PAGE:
By Bahle Gama | 2019-05-16
Minister of Finance Neal Rijkenberg has noted a lack of understanding of formal financial products and services.
This has seen most people continuously failing to take advantage of benefits offered by financial institutions.
The minister said this during the launch of FinScope Eswatini National consumer survey held at Royal Villas yesterday morning.
He said the key driving point for the financial inclusion agenda was to ensure the utilisation of the financial system to positively impact all-inclusive economic growth and poverty reduction by focusing on the finance needs of the bottom-of-the-pyramid segments of the population, the MSMEs and farmers.
“The vision aims to increase the depth of financial inclusion, growing the percentage of adults with access to two or more formal products from 43 per cent (FinScope 2014) to 75 per cent, and reducing those excluded from 27 per cent to 15 per cent, by 2022.
“This could be done by growing mobile money and remittances, deepening bank reach, getting credit basics right, ensuring risk management products are available and enabling alternative channels to serve the poor,” he said.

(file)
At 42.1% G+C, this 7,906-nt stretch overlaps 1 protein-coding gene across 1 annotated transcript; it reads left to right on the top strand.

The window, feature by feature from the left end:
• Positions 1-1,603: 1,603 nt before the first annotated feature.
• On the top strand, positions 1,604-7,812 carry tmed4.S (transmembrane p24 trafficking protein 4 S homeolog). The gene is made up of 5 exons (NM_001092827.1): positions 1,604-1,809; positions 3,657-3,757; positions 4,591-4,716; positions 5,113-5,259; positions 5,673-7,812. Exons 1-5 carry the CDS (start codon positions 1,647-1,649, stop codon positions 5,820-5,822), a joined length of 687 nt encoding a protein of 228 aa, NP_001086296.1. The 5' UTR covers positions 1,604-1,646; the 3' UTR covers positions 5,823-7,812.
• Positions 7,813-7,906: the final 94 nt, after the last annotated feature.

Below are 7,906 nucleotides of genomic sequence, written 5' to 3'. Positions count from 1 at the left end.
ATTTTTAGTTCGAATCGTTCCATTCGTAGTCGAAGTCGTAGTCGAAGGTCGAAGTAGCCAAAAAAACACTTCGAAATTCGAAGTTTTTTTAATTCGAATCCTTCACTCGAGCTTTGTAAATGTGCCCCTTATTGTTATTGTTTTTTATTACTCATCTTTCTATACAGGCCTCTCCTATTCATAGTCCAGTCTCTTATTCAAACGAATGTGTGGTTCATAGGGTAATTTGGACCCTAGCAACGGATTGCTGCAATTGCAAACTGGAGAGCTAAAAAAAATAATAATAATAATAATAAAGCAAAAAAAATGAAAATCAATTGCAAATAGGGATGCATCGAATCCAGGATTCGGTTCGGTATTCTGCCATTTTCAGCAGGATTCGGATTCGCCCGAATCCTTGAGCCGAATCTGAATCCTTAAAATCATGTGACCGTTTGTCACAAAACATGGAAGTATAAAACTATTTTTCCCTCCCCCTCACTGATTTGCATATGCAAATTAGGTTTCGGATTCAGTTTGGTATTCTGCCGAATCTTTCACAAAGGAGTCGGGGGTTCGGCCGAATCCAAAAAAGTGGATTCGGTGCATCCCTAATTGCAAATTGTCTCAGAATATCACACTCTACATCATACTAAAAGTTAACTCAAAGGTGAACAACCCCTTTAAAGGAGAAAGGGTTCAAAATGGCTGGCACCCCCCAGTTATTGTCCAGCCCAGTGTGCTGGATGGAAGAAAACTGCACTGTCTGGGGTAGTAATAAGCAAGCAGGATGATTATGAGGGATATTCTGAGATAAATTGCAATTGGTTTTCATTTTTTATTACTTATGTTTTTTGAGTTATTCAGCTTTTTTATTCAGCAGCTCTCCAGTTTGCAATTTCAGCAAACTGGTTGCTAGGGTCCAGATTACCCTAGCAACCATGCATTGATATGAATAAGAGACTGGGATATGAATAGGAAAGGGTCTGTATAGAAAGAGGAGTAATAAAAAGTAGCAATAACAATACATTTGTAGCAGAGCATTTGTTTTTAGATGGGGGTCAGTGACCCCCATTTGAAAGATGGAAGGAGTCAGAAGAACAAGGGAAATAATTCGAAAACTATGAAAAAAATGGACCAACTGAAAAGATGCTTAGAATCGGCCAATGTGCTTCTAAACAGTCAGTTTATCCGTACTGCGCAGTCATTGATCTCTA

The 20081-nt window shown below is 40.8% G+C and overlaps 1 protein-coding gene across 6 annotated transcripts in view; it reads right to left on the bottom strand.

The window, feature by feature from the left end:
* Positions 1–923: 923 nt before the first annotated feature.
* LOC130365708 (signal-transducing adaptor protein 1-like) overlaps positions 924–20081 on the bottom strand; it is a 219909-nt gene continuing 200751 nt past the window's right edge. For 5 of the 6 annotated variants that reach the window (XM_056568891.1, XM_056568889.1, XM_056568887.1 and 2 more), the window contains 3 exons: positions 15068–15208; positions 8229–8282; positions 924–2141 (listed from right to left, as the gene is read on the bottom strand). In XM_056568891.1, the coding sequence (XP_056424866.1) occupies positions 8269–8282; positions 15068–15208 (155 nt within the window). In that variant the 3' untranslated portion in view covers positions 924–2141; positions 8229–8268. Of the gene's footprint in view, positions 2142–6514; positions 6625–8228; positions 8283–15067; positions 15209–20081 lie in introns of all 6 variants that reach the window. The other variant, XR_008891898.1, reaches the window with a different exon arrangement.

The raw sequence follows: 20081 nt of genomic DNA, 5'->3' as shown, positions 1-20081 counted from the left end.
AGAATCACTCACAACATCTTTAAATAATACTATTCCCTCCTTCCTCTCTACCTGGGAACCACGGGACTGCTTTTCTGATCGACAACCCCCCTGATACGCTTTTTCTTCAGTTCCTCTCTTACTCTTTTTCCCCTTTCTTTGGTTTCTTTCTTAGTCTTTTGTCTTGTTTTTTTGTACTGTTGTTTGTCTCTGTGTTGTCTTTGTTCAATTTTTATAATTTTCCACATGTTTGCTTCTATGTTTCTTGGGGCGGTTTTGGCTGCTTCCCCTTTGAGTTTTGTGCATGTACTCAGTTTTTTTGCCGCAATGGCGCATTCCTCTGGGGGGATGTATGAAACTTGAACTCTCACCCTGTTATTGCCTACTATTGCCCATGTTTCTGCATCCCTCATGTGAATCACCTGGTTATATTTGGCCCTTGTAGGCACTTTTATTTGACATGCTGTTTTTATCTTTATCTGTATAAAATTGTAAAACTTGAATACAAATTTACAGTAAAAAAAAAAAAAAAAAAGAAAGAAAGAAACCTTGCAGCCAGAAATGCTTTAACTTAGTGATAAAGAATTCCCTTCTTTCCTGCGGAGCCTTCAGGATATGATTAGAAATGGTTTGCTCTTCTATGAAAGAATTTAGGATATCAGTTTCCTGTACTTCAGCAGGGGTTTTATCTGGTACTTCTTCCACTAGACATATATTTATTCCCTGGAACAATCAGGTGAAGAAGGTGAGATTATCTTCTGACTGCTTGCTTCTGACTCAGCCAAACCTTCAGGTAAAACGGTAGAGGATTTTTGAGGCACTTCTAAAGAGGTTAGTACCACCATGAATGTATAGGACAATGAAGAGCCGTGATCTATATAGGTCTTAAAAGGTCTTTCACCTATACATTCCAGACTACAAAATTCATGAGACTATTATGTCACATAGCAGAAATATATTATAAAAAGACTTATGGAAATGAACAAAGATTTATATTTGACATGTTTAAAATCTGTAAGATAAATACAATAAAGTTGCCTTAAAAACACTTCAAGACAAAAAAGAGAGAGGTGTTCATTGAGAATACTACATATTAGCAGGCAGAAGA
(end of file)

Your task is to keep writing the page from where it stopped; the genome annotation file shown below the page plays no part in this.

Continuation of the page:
He said this financial capability would provide detailed data on financial knowledge, attitudes and behaviours to provide evidence to inform the development of the national financial consumer education strategy for the Kingdom of Eswatini.
“We intend to deepen the financial sector by addressing the constraints that act as barriers without compromising financial stability,” he said.
He noted that the FinScope Eswatini report of 2014 indicated that 65 per cent of the local adult population was using the formal financial services and products, and that since then a lot has been achieved as new developments have emerged.
These include mobile financial services where there has been a rapid uptake of the digital financial services which include the e-wallet, the instant money, prepaid card, MomoPay and the e-Mali, remittance payments, which introduced the remittance transfers where the banks enter into partnership with the retail and the postal services to provide financial services as well as the no frill bank accounts whereby banks introduce low cost bank products for the financial inclusion target groups, to mention a few.
The minister added that access to financial services was not an end in itself, but a means to facilitate economic resilience for people and these might requiremore financial inclusion research, support for more in-depth analysis on the interventions with the view to determine the correlation between the financial products and the impact on the people’s lives, financial consumer education which is the provision of structured and relevant programmes to create financial knowledge and also encourage good financial behaviour for the financial system to impact on poverty reduction and financial infrastructure.
This is with intent to create an environment that will address the imperfect market conditions that constrain access to affordable financial services, including productive credit to MSMEs and farmers.
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